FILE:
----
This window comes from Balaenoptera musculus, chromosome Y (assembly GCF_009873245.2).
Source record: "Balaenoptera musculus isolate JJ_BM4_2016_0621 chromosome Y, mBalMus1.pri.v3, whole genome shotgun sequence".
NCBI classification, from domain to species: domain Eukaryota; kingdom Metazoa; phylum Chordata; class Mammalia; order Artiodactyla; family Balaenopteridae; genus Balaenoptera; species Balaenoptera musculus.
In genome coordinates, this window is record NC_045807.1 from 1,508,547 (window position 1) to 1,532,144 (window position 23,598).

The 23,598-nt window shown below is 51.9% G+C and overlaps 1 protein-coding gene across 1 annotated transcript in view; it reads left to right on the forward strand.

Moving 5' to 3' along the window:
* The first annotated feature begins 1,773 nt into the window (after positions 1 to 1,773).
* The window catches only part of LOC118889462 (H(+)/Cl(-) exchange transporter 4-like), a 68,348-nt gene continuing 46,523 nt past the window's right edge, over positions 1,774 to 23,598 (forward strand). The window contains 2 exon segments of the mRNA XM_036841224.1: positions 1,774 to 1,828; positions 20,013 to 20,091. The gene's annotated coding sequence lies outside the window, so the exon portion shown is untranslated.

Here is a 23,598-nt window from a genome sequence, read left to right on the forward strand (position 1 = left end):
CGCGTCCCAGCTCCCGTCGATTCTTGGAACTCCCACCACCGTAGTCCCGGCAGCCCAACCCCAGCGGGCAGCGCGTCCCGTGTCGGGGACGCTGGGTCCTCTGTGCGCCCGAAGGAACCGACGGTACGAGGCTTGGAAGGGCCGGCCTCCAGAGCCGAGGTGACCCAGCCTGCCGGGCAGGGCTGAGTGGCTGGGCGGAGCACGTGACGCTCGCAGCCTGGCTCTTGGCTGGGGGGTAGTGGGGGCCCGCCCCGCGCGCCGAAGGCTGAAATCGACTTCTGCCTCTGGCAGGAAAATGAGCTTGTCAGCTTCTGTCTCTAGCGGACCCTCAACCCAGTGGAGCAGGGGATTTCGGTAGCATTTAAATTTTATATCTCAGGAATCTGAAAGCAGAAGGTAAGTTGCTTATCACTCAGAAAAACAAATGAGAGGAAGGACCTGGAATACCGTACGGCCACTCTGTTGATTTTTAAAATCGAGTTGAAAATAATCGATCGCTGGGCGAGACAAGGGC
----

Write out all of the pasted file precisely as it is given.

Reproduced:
This window comes from Balaenoptera musculus, chromosome Y (assembly GCF_009873245.2).
Source record: "Balaenoptera musculus isolate JJ_BM4_2016_0621 chromosome Y, mBalMus1.pri.v3, whole genome shotgun sequence".
NCBI classification, from domain to species: domain Eukaryota; kingdom Metazoa; phylum Chordata; class Mammalia; order Artiodactyla; family Balaenopteridae; genus Balaenoptera; species Balaenoptera musculus.
In genome coordinates, this window is record NC_045807.1 from 1,508,547 (window position 1) to 1,532,144 (window position 23,598).

The 23,598-nt window shown below is 51.9% G+C and overlaps 1 protein-coding gene across 1 annotated transcript in view; it reads left to right on the forward strand.

Moving 5' to 3' along the window:
* The first annotated feature begins 1,773 nt into the window (after positions 1 to 1,773).
* The window catches only part of LOC118889462 (H(+)/Cl(-) exchange transporter 4-like), a 68,348-nt gene continuing 46,523 nt past the window's right edge, over positions 1,774 to 23,598 (forward strand). The window contains 2 exon segments of the mRNA XM_036841224.1: positions 1,774 to 1,828; positions 20,013 to 20,091. The gene's annotated coding sequence lies outside the window, so the exon portion shown is untranslated.

Here is a 23,598-nt window from a genome sequence, read left to right on the forward strand (position 1 = left end):
CGCGTCCCAGCTCCCGTCGATTCTTGGAACTCCCACCACCGTAGTCCCGGCAGCCCAACCCCAGCGGGCAGCGCGTCCCGTGTCGGGGACGCTGGGTCCTCTGTGCGCCCGAAGGAACCGACGGTACGAGGCTTGGAAGGGCCGGCCTCCAGAGCCGAGGTGACCCAGCCTGCCGGGCAGGGCTGAGTGGCTGGGCGGAGCACGTGACGCTCGCAGCCTGGCTCTTGGCTGGGGGGTAGTGGGGGCCCGCCCCGCGCGCCGAAGGCTGAAATCGACTTCTGCCTCTGGCAGGAAAATGAGCTTGTCAGCTTCTGTCTCTAGCGGACCCTCAACCCAGTGGAGCAGGGGATTTCGGTAGCATTTAAATTTTATATCTCAGGAATCTGAAAGCAGAAGGTAAGTTGCTTATCACTCAGAAAAACAAATGAGAGGAAGGACCTGGAATACCGTACGGCCACTCTGTTGATTTTTAAAATCGAGTTGAAAATAATCGATCGCTGGGCGAGACAAGGGC